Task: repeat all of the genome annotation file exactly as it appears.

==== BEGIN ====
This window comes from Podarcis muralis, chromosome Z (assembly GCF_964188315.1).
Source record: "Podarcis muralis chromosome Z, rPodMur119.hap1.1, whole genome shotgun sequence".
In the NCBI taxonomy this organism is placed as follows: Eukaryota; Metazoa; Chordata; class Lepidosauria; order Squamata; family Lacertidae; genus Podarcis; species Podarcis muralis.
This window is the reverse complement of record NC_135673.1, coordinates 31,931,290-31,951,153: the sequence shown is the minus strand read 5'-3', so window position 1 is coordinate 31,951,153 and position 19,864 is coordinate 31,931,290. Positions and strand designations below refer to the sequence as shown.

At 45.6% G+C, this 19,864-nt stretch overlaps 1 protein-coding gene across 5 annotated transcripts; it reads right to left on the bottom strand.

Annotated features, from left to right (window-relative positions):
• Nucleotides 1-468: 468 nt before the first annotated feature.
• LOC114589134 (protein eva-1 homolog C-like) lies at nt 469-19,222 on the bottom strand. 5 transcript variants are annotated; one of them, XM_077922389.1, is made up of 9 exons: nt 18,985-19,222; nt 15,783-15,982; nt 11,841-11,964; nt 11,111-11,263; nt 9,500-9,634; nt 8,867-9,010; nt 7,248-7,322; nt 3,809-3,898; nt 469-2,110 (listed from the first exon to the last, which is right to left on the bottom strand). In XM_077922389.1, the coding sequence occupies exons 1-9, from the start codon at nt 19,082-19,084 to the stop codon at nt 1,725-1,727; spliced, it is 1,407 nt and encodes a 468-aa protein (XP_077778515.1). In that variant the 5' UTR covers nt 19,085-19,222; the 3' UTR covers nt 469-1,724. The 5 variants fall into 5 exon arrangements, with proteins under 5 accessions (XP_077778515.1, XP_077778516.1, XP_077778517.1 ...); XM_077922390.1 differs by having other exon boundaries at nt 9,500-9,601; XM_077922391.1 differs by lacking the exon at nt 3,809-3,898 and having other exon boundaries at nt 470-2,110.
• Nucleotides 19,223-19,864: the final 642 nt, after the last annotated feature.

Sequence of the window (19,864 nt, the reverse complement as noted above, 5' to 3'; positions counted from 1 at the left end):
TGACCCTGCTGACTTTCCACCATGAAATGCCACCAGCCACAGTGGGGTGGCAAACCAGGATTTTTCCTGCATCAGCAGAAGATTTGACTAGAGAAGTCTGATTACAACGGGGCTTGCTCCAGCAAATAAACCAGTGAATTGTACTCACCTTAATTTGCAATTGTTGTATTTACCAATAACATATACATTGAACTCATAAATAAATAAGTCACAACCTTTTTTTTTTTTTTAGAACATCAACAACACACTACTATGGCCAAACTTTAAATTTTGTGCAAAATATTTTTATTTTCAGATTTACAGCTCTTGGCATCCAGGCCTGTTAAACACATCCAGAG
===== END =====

This window comes from Podarcis muralis, chromosome Z (assembly GCF_964188315.1).
Source record: "Podarcis muralis chromosome Z, rPodMur119.hap1.1, whole genome shotgun sequence".
In the NCBI taxonomy this organism is placed as follows: Eukaryota; Metazoa; Chordata; class Lepidosauria; order Squamata; family Lacertidae; genus Podarcis; species Podarcis muralis.
This window is the reverse complement of record NC_135673.1, coordinates 31,931,290-31,951,153: the sequence shown is the minus strand read 5'-3', so window position 1 is coordinate 31,951,153 and position 19,864 is coordinate 31,931,290. Positions and strand designations below refer to the sequence as shown.

At 45.6% G+C, this 19,864-nt stretch overlaps 1 protein-coding gene across 5 annotated transcripts; it reads right to left on the bottom strand.

Annotated features, from left to right (window-relative positions):
• Nucleotides 1-468: 468 nt before the first annotated feature.
• LOC114589134 (protein eva-1 homolog C-like) lies at nt 469-19,222 on the bottom strand. 5 transcript variants are annotated; one of them, XM_077922389.1, is made up of 9 exons: nt 18,985-19,222; nt 15,783-15,982; nt 11,841-11,964; nt 11,111-11,263; nt 9,500-9,634; nt 8,867-9,010; nt 7,248-7,322; nt 3,809-3,898; nt 469-2,110 (listed from the first exon to the last, which is right to left on the bottom strand). In XM_077922389.1, the coding sequence occupies exons 1-9, from the start codon at nt 19,082-19,084 to the stop codon at nt 1,725-1,727; spliced, it is 1,407 nt and encodes a 468-aa protein (XP_077778515.1). In that variant the 5' UTR covers nt 19,085-19,222; the 3' UTR covers nt 469-1,724. The 5 variants fall into 5 exon arrangements, with proteins under 5 accessions (XP_077778515.1, XP_077778516.1, XP_077778517.1 ...); XM_077922390.1 differs by having other exon boundaries at nt 9,500-9,601; XM_077922391.1 differs by lacking the exon at nt 3,809-3,898 and having other exon boundaries at nt 470-2,110.
• Nucleotides 19,223-19,864: the final 642 nt, after the last annotated feature.

Sequence of the window (19,864 nt, the reverse complement as noted above, 5' to 3'; positions counted from 1 at the left end):
TGACCCTGCTGACTTTCCACCATGAAATGCCACCAGCCACAGTGGGGTGGCAAACCAGGATTTTTCCTGCATCAGCAGAAGATTTGACTAGAGAAGTCTGATTACAACGGGGCTTGCTCCAGCAAATAAACCAGTGAATTGTACTCACCTTAATTTGCAATTGTTGTATTTACCAATAACATATACATTGAACTCATAAATAAATAAGTCACAACCTTTTTTTTTTTTTTAGAACATCAACAACACACTACTATGGCCAAACTTTAAATTTTGTGCAAAATATTTTTATTTTCAGATTTACAGCTCTTGGCATCCAGGCCTGTTAAACACATCCAGAG